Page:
The Herald: Mary Ann Mollon and William Mollon with their baby daughter MarionThomson Mary Ann Mollon and William Mollon with their baby daughter MarionThomson (Image: Marion Thomson)

At the time, more than 950 colliery workers and their families occupied 458 of the village homes, most of which had just two rooms, paying rent depending on whether they had a dry toilet, scullery or water closet.

Others crammed into 79 older, one-room homes, some with no inside water supply.

By 1911, the village had swelled to a close knit community of 2,500 people.

The coal produced by the pit was said to be of particularly high quality, sought after for steam trains and so good that huge amounts were exported to Argentina for use by railway companies.

Indeed, one of The Flying Scotman’s record runs was said to have been powered by Pailis coal.

However, the pit was also known for dreadful working conditions with miners underground having to wade through flood water, without even the ‘luxury’ of pit head washrooms.

While the mine workings are said to have contributed to the demise in the 1920s of one of the country’s most magnificent grand houses, Hamilton Palace.

The Herald: Marion Thomson at a Bothwellhaugh reunionMarion Thomson at a Bothwellhaugh reunion (Image: Newsquest)

Conditions were also harsh for those above ground: women worked long hours picking stones from the coal. At least one died when the clothes she was wearing became entangled in machinery, and there was a constant risk of fire and horrific accidents.

Marion, now of Bellshill, recalls cramped conditions in her grandmother’s two-room Raith Place home where at one point around 16 members of the family shared the tiny space.

“It sounds bad, but it was all we knew,” she adds. “My grandmother moved there in 1904 just after the house was built.

“We had two rooms, with a back and front door, a wee kitchenette and an inside toilet.

“Because we were in newer houses, people said we were at the posh end of the village. They called it Fresh Butter Row.”

At the other end were older, even smaller homes, where families shared outside toilets and miners had to wash in communal laundry areas.

But, says George McPhee, who like Marion is a member of Bothwellhaugh Ex-Residents Committee and helps organise the annual reunion, there are mainly fond memories.

“It was a self-sufficient village – we lived in our own wee bubble with everything we needed,” he says.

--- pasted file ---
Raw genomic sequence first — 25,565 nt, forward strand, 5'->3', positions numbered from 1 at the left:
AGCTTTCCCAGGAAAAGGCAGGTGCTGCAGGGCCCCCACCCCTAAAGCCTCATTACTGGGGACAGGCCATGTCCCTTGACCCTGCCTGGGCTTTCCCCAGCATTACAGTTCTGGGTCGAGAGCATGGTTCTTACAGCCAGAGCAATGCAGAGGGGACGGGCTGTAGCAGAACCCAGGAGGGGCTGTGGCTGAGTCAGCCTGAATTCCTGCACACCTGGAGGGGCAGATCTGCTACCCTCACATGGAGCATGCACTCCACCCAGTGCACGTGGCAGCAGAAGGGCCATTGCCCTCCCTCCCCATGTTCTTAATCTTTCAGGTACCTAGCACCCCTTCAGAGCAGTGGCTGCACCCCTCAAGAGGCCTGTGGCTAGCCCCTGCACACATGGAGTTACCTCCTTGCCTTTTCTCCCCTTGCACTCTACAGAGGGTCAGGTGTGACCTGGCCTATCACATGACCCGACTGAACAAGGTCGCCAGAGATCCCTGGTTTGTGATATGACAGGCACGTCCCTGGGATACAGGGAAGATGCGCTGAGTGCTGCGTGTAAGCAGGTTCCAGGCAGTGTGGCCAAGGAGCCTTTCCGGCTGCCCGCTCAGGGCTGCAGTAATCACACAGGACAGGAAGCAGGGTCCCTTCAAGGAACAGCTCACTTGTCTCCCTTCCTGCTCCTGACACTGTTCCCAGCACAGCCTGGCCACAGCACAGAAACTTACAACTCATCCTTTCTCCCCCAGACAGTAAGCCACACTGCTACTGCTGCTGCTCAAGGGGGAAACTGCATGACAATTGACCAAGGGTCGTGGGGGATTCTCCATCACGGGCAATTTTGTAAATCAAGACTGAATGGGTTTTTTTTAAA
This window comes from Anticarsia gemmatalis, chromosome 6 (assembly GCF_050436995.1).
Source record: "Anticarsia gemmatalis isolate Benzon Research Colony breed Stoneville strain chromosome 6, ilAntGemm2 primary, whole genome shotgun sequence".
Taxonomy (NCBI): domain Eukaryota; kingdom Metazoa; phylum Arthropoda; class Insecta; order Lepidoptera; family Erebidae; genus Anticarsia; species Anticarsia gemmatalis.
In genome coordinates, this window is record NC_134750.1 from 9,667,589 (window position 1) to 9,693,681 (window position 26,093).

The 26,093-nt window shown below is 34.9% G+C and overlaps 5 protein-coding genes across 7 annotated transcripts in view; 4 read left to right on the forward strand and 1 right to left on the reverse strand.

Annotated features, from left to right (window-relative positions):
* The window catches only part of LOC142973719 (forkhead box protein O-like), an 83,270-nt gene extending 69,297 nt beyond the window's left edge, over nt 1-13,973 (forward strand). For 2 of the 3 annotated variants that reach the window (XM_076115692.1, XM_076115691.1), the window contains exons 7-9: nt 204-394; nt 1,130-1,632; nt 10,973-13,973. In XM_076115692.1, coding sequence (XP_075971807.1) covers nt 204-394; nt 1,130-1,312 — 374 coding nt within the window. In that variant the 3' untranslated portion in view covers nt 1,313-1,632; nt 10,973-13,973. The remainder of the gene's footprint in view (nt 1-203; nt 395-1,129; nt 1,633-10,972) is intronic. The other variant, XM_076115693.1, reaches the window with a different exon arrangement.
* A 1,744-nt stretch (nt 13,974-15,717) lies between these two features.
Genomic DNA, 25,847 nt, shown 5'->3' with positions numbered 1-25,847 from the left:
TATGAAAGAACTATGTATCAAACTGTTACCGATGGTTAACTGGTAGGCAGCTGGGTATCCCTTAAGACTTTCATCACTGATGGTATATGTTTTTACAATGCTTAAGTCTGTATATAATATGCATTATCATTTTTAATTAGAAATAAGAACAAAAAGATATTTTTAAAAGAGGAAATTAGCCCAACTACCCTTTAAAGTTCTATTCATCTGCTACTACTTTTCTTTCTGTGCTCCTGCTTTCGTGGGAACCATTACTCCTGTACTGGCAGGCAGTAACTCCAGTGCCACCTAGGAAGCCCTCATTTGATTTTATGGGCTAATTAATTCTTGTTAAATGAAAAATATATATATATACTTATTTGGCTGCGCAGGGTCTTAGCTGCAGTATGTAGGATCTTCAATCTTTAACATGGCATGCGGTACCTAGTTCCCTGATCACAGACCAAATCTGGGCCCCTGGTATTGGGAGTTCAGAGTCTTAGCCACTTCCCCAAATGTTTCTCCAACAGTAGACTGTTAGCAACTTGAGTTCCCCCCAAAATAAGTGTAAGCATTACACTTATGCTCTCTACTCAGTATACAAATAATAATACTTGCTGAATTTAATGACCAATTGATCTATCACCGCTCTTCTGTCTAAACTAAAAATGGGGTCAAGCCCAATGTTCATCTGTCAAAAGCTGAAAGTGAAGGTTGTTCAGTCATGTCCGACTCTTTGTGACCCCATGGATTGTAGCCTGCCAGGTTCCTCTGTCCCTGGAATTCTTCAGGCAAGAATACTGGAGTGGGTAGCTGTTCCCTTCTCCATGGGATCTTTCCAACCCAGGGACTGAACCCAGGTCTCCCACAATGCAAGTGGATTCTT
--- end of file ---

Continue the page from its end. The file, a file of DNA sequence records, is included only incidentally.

“One of the houses was made into a GP surgery, there was the Co-operative, a butchers, drapers and grocery shop. Everyone knew each other.

“The wash house had four tubs and the women took turns to use it for their laundry. When they finished, they’d fling us children in, so we had a bath too.

“When the mine shut in 1959, the village declined,” adds George, 78, whose parents, George and Margaret ran the village newsagent from their room and kitchen.

“Families moved out, some left to go abroad on assisted passage schemes to Australia, New Zealand and Canada, and the whole community was broken up.”

Some ex-villagers gathered at a community centre in Lanarkshire last week to watch a grainy early 1960s film made by a local man, Joe Griffiths, which caught daily life in the village as it entered its final years.

It shows carefree children at play, the bustle of the village main street and women washing coal dust from window ledges and stairs unaware that soon their homes would vanish and the land become a haven for watersports enthusiasts.

Today’s reflective gathering at the cairn will be followed by a more upbeat social gathering tonight, which traditionally ends with the linking of arms and singing of the village song.

“We have a wee dance and get in a circle and sing,” says Marion. “’Good old Bothwellhaugh, that’s where I reside, happy shall I be there, to live and be in that wee place near the river Clyde.

“’A’ the folk are friendly, each with yin and a’, All together sing, let your voices ring, good old Bothwellhaugh’.”